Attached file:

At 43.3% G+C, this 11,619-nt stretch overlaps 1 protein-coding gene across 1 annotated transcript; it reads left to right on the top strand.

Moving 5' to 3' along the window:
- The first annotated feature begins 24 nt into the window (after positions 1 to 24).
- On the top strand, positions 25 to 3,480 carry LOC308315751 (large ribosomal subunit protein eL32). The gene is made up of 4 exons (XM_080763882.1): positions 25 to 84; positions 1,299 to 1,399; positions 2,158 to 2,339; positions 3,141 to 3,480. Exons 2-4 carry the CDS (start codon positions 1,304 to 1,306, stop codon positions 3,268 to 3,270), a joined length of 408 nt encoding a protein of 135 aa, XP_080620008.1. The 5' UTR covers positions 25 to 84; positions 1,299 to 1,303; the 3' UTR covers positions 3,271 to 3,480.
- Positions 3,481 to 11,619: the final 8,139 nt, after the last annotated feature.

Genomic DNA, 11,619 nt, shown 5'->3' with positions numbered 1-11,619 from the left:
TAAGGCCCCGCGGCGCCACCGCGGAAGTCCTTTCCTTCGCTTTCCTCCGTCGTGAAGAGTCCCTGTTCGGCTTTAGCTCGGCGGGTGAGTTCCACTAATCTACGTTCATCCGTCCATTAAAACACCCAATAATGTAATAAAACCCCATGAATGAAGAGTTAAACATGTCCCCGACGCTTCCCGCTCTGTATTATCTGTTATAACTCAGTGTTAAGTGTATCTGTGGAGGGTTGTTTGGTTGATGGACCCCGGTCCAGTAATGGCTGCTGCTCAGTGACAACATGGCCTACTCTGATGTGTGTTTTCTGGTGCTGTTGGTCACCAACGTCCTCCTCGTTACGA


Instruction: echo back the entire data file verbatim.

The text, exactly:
At 43.3% G+C, this 11,619-nt stretch overlaps 1 protein-coding gene across 1 annotated transcript; it reads left to right on the top strand.

Moving 5' to 3' along the window:
- The first annotated feature begins 24 nt into the window (after positions 1 to 24).
- On the top strand, positions 25 to 3,480 carry LOC308315751 (large ribosomal subunit protein eL32). The gene is made up of 4 exons (XM_080763882.1): positions 25 to 84; positions 1,299 to 1,399; positions 2,158 to 2,339; positions 3,141 to 3,480. Exons 2-4 carry the CDS (start codon positions 1,304 to 1,306, stop codon positions 3,268 to 3,270), a joined length of 408 nt encoding a protein of 135 aa, XP_080620008.1. The 5' UTR covers positions 25 to 84; positions 1,299 to 1,303; the 3' UTR covers positions 3,271 to 3,480.
- Positions 3,481 to 11,619: the final 8,139 nt, after the last annotated feature.

Genomic DNA, 11,619 nt, shown 5'->3' with positions numbered 1-11,619 from the left:
TAAGGCCCCGCGGCGCCACCGCGGAAGTCCTTTCCTTCGCTTTCCTCCGTCGTGAAGAGTCCCTGTTCGGCTTTAGCTCGGCGGGTGAGTTCCACTAATCTACGTTCATCCGTCCATTAAAACACCCAATAATGTAATAAAACCCCATGAATGAAGAGTTAAACATGTCCCCGACGCTTCCCGCTCTGTATTATCTGTTATAACTCAGTGTTAAGTGTATCTGTGGAGGGTTGTTTGGTTGATGGACCCCGGTCCAGTAATGGCTGCTGCTCAGTGACAACATGGCCTACTCTGATGTGTGTTTTCTGGTGCTGTTGGTCACCAACGTCCTCCTCGTTACGA